Blockbuster more than doubles planned store closures to nearly 1,000
Facing increasing pressure from Redbox and Netflix and its own debt problems, Blockbuster is planning to more than double the number of stores it will close by the end of next year, the company revealed in a regulatory filing today.
Struggling Blockbuster was previously looking to shutter 410 to 450 of its most unprofitable stores this year and next. A series of "accelerated closures" will bring that number to between 810 and 960, however.
In addition, Blockbuster is attempting to change or end leases on 275 to 300 stores and convert an additional 250 to 300 to outlets. That means 1,335 to 1,560 of Blockbuster's physical locations will likely be shut down or altered by 2010.
There are currently 4,356 Blockbuster locations around the country, meaning at least 22% could be closed down within 16 months and an additional 14% could close or change from their current state.
Blockbuster reports that 18% of its stores are unprofitable, while 47% more are only mildly profitable, according to the filing. A core 35% of the company's locations provide 80% of its retail profits.
The company estimates that it will save $30 million from avoiding ongoing losses at the stores it will close and that between $20 million and $30 million of existing revenue from those locations will transfer to others. In addition, Blockbuster anticipates it will get a one-time benefit to its working capital of $26 million. Terminating the leases will cost it $60 million, however.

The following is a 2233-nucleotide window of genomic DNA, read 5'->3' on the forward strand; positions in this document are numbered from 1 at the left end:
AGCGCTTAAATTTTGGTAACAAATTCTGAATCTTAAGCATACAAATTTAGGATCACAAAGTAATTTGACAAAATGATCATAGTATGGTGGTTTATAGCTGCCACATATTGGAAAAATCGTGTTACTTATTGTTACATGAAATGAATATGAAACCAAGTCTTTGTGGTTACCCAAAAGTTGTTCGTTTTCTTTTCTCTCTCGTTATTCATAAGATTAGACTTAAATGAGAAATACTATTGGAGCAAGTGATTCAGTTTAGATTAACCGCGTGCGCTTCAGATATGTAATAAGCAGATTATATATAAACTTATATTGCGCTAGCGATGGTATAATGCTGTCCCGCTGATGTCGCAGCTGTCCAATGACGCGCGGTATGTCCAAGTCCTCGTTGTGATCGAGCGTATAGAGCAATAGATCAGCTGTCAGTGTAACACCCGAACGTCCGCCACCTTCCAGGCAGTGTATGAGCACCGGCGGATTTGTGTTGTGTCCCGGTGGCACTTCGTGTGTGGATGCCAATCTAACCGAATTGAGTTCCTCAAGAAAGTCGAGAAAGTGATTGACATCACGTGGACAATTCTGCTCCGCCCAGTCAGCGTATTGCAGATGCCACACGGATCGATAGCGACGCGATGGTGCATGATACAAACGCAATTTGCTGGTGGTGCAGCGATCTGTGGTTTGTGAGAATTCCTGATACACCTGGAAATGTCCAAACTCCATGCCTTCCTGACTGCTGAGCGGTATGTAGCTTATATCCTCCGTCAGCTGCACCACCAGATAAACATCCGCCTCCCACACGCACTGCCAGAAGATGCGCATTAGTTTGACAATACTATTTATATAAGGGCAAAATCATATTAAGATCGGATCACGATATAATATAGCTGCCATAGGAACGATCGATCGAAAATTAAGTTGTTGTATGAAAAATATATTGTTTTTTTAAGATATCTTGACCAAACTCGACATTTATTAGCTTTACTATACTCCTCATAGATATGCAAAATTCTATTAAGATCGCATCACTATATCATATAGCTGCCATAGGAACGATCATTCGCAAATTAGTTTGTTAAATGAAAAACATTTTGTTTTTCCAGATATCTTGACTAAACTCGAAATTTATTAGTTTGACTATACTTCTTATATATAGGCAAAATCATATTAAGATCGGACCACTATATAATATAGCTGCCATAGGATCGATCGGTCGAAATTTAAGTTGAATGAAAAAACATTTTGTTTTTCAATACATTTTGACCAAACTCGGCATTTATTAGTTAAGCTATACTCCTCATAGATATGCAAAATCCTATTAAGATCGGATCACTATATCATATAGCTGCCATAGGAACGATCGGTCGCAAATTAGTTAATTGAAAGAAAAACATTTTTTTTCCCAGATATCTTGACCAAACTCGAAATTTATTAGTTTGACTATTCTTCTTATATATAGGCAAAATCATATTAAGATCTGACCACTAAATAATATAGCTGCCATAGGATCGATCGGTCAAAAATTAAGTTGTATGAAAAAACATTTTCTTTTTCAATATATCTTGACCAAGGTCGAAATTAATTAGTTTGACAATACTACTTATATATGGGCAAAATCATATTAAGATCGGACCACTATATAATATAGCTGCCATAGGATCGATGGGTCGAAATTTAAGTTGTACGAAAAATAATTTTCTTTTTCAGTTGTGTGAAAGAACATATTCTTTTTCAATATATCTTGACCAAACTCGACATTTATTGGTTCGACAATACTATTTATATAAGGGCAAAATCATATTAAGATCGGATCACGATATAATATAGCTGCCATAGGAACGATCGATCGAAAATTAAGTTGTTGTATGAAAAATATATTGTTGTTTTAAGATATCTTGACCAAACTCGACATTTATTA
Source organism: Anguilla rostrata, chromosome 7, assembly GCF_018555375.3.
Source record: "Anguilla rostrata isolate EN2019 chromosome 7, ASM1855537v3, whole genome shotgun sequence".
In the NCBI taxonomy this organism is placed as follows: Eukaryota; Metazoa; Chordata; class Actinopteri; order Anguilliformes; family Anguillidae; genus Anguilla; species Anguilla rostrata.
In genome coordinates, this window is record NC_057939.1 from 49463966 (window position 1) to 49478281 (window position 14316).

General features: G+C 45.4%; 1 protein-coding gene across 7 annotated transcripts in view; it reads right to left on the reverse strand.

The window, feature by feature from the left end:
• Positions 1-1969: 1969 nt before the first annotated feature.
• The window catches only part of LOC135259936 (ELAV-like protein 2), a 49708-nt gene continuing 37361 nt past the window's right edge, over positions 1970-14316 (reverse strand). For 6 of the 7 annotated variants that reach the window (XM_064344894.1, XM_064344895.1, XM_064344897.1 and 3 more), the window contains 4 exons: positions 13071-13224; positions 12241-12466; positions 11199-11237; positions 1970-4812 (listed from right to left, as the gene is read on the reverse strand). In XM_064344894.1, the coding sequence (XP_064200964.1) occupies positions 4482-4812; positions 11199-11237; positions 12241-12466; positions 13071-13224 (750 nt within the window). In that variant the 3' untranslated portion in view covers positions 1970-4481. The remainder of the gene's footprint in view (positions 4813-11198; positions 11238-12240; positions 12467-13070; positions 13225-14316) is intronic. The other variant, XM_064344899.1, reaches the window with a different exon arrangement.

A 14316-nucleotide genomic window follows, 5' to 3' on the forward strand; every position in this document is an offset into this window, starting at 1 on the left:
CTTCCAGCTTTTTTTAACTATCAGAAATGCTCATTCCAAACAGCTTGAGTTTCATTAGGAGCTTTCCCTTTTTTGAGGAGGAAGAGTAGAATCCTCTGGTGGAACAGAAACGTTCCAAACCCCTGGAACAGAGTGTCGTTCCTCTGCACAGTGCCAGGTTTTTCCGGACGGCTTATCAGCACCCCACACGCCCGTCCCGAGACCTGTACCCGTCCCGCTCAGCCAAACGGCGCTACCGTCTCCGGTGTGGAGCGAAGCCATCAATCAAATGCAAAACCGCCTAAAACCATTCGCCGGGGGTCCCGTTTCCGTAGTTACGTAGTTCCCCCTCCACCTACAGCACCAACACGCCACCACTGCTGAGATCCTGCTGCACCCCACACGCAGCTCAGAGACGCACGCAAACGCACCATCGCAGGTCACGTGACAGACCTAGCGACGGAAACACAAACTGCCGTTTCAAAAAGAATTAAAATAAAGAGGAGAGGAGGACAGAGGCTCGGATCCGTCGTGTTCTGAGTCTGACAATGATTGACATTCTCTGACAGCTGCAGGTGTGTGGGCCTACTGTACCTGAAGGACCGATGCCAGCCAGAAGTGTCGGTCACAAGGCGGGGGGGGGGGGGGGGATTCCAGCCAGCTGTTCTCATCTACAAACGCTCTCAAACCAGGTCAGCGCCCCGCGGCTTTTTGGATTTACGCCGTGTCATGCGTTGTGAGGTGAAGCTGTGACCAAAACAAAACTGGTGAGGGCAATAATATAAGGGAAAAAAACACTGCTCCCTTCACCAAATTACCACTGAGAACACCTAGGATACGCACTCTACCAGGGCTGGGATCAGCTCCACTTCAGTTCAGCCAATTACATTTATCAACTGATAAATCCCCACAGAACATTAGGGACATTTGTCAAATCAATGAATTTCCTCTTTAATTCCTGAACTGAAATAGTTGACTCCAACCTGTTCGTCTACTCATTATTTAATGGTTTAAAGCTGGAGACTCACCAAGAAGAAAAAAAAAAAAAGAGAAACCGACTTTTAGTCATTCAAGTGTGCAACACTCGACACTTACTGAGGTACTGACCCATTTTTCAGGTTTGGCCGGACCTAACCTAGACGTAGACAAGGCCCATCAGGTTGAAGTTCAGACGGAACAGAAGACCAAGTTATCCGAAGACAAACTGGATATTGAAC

The accelerated store closings are part of a plan by Blockbuster to alter its debt agreements that have so far this year squeezed the company's capital and forced it to hold back on investments in marketing and in-store stock.
The amendment to one of its loans, made on Monday, allows Blockbuster to extend the final repayment date from Aug. 20, 2011 to May 31, 2012, and it also increases the interest rate it must pay. It also allows the accelerated store closures disclosed today.
At the same time, Blockbuster is aiming to expand its rental businesses outside of the physical stores, including its Netflix-like mail rentals, retail kiosks that compete with Redbox and digital downloads. As part of a partnership with NCR Corp., Blockbuster is planning to expand from 497 to 2,500 kiosks by the end of this year and to 10,000 by 2010.
Blockbuster lost $39.7 million and saw its revenue decline by 22% last quarter, while Netflix and Redbox reported that their revenue grew 20% and 110%, respectively.
— Ben Fritz
Photo: A Blockbuster in Dallas. Credit: Ron Heflin / Associated Press.